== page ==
Key predictions and influences

According to this paper by Deloitte (2012), the Canadian credit union system is entering the fourth wave of evolution, a period of realignment driven by competition, customer preferences, regulatory requirements, technological changes, and the quest for scale. This is resulting in a bifurcation of the system, into a small group of larger credit unions and a shrinking yet sizeable set of niche players. Collaboration and cooperation will be essential and credit unions will need to improve and develop to provide true value throughout the 21st century. Celero Insights in their article on 2021 trends in Digital Transformation state that investment in talent development, and having highly skilled people is key to providing credit unions the capacity to meet transformation initiatives. The Credit Unions in Canada Report shares that 2020-2025 is expected to experience continued growth as a result of economic recovery while also starting at a low base as a result of the pandemic. According to this post by Celero (2021), the federal government has shared the goal to establish an open banking system by January 2023, a key impact on the system. Through all this, credit unions’ commitment to members, local communities, cooperative principles, and the environment remains resilient as indicated in this 2020-2021 Community & Economic Impact Report.

In Manitoba, we are experiencing these changes now, emerging from a year of growth and we are on an upward trajectory. Key credit unions merged in 2020 with more coming. My credit union and five others underwent a key core-banking transition and digitization effort in 2020. For the first time, we have a digital team and roadmap. Recently my credit union was one of the four Canadian Credit Unions recognized as the top-performing B Corps creating the greatest impact through their businesses in the Best For the World listing by B Lab.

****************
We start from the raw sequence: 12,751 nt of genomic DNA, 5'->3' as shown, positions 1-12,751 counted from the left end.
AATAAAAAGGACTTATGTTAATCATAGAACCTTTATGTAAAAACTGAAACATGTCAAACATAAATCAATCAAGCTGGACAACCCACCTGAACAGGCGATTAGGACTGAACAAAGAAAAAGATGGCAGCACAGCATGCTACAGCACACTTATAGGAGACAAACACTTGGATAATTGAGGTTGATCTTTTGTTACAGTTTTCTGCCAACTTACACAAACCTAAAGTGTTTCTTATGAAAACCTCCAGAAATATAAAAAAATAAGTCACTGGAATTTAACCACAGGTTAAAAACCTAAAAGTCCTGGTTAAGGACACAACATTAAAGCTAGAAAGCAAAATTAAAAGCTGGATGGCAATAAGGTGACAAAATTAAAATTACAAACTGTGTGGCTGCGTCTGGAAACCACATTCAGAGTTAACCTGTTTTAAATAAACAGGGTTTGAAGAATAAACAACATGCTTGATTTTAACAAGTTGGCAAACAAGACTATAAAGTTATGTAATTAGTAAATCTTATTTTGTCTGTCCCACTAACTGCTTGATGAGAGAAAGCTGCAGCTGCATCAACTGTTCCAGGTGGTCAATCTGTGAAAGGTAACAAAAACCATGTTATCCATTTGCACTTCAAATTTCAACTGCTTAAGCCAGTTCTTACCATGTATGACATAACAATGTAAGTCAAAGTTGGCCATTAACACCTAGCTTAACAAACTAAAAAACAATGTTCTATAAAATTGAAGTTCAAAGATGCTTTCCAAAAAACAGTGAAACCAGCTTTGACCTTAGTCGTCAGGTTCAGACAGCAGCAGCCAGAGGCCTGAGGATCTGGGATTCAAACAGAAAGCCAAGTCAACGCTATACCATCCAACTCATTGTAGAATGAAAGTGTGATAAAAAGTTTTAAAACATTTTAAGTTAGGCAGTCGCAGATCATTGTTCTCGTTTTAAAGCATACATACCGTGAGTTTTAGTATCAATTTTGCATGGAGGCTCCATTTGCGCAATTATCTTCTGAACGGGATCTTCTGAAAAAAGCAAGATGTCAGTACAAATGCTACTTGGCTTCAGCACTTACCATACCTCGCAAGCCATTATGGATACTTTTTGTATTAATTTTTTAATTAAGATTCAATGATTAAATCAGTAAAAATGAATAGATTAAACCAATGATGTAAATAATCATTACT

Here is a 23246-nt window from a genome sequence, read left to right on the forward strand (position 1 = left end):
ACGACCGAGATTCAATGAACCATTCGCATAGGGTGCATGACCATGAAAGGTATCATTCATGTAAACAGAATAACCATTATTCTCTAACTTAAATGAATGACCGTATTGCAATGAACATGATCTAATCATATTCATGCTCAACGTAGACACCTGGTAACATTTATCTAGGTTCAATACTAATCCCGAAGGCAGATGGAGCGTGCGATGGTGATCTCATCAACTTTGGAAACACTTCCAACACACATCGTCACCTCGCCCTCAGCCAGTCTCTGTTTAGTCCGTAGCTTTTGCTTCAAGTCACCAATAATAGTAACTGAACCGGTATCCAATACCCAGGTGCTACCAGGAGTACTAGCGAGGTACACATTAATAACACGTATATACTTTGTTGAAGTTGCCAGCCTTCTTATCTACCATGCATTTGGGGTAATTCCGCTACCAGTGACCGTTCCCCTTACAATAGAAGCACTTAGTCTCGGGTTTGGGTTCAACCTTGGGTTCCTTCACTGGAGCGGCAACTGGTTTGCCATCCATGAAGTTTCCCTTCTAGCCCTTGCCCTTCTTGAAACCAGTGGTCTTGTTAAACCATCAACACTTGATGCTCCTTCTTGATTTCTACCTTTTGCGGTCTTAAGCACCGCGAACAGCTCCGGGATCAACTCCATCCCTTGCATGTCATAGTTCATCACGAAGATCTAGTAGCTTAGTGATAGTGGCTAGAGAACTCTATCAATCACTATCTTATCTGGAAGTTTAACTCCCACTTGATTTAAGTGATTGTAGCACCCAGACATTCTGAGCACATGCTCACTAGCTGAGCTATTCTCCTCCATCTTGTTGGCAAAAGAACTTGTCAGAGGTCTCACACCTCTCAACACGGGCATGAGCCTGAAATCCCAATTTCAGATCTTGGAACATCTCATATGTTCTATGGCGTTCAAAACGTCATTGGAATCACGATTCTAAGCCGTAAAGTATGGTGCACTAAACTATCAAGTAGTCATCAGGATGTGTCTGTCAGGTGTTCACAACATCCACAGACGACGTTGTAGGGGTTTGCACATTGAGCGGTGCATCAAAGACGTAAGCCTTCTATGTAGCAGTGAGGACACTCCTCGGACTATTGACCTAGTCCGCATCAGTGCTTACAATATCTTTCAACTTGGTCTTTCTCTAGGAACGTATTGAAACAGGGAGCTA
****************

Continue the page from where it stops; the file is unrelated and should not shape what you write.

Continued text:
The future is here, it is bright, becoming brighter as we speak. So what will learning in Manitoban Credit Unions look like in 2030?

Current state and the promising future

Interestingly, right now in the local credit unions, there are no full-fledged learning teams or significant investment in employee learning beyond the mandated, canned e-learning modules developed by the CCUA or onboarding training in a classroom. 

However, this is changing and is accelerated by the pandemic. By 2030 learning and innovation will be a way of life in Manitoban credit unions. My credit union will have a full-fledged learning team of 5 qualified professionals by 2022. We will see an explosion in L&D investment starting now.

Peer-led learning and coaching supports will increase and learning will break the confines of the classroom leading to hybrid approaches of learning that will synthesize external offerings and courses built in-house. Conversations, collaboration, and co-creation of learning pathways will become the norm as new technologies  open new channels for flexible learning and collaboration. An eco-system approach that will combine formal and informal upskilling and reskilling elements like cross-functional and external partner collaboration, stretch assignments, employee-led innovation, and mentoring partnerships will prevail. The movement will be enhanced by the voice of the customer with measurements and evaluation systems  embedded in the learning pathways well before 2030.

Online learning and innovative use of digital channels will be increasingly appreciated as environmentally friendly, and technology supported learning will peak. However, an awareness of digital pollution and the impact of digital learning on the environment will start to trickle in towards 2030. It is then, like highlighted by Selwyn we will start to see how the production of digital artefacts and devices is an environmentally destructive process (Selwyn, N. 2021). My learning team will then quote Selwyn to say ” It is worth thinking how our current reliance on ‘abundant’ technology use might soon be curtailed by (i) the ongoing depletion of natural resources and (ii) increasingly unsustainable energy demands arising from the production and consumption of digital resources might soon curtail”. My environmentally committed credit union will be listening keenly and exploring more changes, towards the end of the decade.

The way ahead is positive. The lure of technology will continue to grow along with the investment and interest in learning, and learning and development  will continue to evolve in fascinating ways . It will combine the power of people, process efficiencies, technology support, and deliberate employee-led hybrid learning practices.